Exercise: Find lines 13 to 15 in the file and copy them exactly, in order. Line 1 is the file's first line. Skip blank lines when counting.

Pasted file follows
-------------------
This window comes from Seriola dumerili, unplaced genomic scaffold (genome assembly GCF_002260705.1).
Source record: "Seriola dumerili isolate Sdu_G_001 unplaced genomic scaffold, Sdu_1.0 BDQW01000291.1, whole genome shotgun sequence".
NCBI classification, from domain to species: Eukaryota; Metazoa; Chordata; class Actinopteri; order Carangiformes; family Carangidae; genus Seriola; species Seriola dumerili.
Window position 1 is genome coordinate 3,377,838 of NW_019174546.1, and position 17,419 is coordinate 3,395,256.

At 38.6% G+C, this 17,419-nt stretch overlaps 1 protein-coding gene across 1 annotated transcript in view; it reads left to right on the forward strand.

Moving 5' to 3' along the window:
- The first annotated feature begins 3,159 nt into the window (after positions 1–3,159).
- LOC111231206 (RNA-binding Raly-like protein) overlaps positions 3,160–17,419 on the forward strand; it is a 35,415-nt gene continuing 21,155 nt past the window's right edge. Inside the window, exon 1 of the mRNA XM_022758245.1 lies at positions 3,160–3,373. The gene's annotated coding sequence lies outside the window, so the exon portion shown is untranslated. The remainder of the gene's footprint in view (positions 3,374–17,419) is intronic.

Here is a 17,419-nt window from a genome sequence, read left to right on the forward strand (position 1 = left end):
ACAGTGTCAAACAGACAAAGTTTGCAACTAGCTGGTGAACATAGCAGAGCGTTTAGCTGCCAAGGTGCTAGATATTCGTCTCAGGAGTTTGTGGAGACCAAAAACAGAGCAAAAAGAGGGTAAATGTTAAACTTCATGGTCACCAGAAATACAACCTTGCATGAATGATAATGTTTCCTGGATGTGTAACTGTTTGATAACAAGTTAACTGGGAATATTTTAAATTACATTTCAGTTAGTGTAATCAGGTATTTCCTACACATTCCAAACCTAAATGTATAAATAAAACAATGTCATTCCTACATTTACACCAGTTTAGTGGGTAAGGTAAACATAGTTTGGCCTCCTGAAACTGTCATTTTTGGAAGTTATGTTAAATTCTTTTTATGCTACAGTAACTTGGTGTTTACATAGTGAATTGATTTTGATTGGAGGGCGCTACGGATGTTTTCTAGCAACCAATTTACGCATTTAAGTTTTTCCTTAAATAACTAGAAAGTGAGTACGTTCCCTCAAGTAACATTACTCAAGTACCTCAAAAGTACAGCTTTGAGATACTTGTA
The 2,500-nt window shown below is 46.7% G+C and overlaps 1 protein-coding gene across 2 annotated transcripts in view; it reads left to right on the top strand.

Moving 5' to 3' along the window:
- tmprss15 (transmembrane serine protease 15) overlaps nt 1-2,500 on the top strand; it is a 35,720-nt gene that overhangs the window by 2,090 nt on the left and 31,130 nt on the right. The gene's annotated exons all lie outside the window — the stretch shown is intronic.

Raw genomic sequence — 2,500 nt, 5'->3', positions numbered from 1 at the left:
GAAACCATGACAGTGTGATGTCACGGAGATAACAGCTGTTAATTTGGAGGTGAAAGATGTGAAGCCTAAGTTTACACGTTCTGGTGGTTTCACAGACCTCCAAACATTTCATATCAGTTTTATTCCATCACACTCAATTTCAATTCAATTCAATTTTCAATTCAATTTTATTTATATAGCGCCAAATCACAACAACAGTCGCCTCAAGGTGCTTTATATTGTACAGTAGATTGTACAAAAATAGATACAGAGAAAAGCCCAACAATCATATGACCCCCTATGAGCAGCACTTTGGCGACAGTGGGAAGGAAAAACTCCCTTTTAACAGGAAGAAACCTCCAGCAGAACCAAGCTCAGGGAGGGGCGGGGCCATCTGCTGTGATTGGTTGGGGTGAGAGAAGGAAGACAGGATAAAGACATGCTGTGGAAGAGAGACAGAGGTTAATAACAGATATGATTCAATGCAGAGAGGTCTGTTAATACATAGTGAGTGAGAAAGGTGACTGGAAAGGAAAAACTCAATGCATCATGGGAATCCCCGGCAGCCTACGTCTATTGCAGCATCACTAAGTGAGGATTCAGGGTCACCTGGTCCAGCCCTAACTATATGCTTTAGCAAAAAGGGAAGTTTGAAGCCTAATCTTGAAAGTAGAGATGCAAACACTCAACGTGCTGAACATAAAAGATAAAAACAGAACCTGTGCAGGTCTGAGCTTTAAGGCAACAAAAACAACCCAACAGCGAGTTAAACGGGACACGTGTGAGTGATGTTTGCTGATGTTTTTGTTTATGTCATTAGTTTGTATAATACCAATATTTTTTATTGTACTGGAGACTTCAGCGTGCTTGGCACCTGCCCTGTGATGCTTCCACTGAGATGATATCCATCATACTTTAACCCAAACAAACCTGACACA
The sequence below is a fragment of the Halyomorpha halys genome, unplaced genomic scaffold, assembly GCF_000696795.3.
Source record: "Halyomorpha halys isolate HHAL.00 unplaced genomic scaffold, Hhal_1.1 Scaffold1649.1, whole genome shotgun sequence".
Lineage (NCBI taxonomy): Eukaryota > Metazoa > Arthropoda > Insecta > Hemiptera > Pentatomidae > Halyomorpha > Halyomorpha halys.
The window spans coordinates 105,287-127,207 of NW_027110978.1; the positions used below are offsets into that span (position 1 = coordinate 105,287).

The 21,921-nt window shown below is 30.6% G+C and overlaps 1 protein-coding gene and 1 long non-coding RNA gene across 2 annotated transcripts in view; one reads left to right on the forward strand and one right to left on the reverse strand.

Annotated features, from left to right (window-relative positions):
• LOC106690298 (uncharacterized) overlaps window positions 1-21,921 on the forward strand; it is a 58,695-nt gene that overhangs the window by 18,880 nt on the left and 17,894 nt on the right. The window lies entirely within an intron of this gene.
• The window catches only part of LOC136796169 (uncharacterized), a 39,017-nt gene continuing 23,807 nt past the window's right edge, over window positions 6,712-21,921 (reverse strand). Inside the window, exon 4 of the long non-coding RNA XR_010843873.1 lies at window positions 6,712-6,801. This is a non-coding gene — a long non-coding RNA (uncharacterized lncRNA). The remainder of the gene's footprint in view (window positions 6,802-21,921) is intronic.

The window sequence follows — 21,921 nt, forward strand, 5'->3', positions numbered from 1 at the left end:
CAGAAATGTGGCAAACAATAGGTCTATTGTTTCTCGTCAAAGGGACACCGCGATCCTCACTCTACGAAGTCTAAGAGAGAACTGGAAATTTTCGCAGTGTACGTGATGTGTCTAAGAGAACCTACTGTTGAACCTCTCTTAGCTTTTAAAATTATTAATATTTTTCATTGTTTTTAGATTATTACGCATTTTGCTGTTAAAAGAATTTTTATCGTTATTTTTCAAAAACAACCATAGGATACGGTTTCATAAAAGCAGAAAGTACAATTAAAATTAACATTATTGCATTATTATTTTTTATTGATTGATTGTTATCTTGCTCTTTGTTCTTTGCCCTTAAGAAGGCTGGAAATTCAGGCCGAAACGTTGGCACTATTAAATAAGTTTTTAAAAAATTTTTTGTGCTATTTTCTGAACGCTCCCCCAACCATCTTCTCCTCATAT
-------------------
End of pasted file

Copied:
- tmprss15 (transmembrane serine protease 15) overlaps nt 1-2,500 on the top strand; it is a 35,720-nt gene that overhangs the window by 2,090 nt on the left and 31,130 nt on the right. The gene's annotated exons all lie outside the window — the stretch shown is intronic.

Raw genomic sequence — 2,500 nt, 5'->3', positions numbered from 1 at the left:
GAAACCATGACAGTGTGATGTCACGGAGATAACAGCTGTTAATTTGGAGGTGAAAGATGTGAAGCCTAAGTTTACACGTTCTGGTGGTTTCACAGACCTCCAAACATTTCATATCAGTTTTATTCCATCACACTCAATTTCAATTCAATTCAATTTTCAATTCAATTTTATTTATATAGCGCCAAATCACAACAACAGTCGCCTCAAGGTGCTTTATATTGTACAGTAGATTGTACAAAAATAGATACAGAGAAAAGCCCAACAATCATATGACCCCCTATGAGCAGCACTTTGGCGACAGTGGGAAGGAAAAACTCCCTTTTAACAGGAAGAAACCTCCAGCAGAACCAAGCTCAGGGAGGGGCGGGGCCATCTGCTGTGATTGGTTGGGGTGAGAGAAGGAAGACAGGATAAAGACATGCTGTGGAAGAGAGACAGAGGTTAATAACAGATATGATTCAATGCAGAGAGGTCTGTTAATACATAGTGAGTGAGAAAGGTGACTGGAAAGGAAAAACTCAATGCATCATGGGAATCCCCGGCAGCCTACGTCTATTGCAGCATCACTAAGTGAGGATTCAGGGTCACCTGGTCCAGCCCTAACTATATGCTTTAGCAAAAAGGGAAGTTTGAAGCCTAATCTTGAAAGTAGAGATGCAAACACTCAACGTGCTGAACATAAAAGATAAAAACAGAACCTGTGCAGGTCTGAGCTTTAAGGCAACAAAAACAACCCAACAGCGAGTTAAACGGGACACGTGTGAGTGATGTTTGCTGATGTTTTTGTTTATGTCATTAGTTTGTATAATACCAATATTTTTTATTGTACTGGAGACTTCAGCGTGCTTGGCACCTGCCCTGTGATGCTTCCACTGAGATGATATCCATCATACTTTAACCCAAACAAACCTGACACA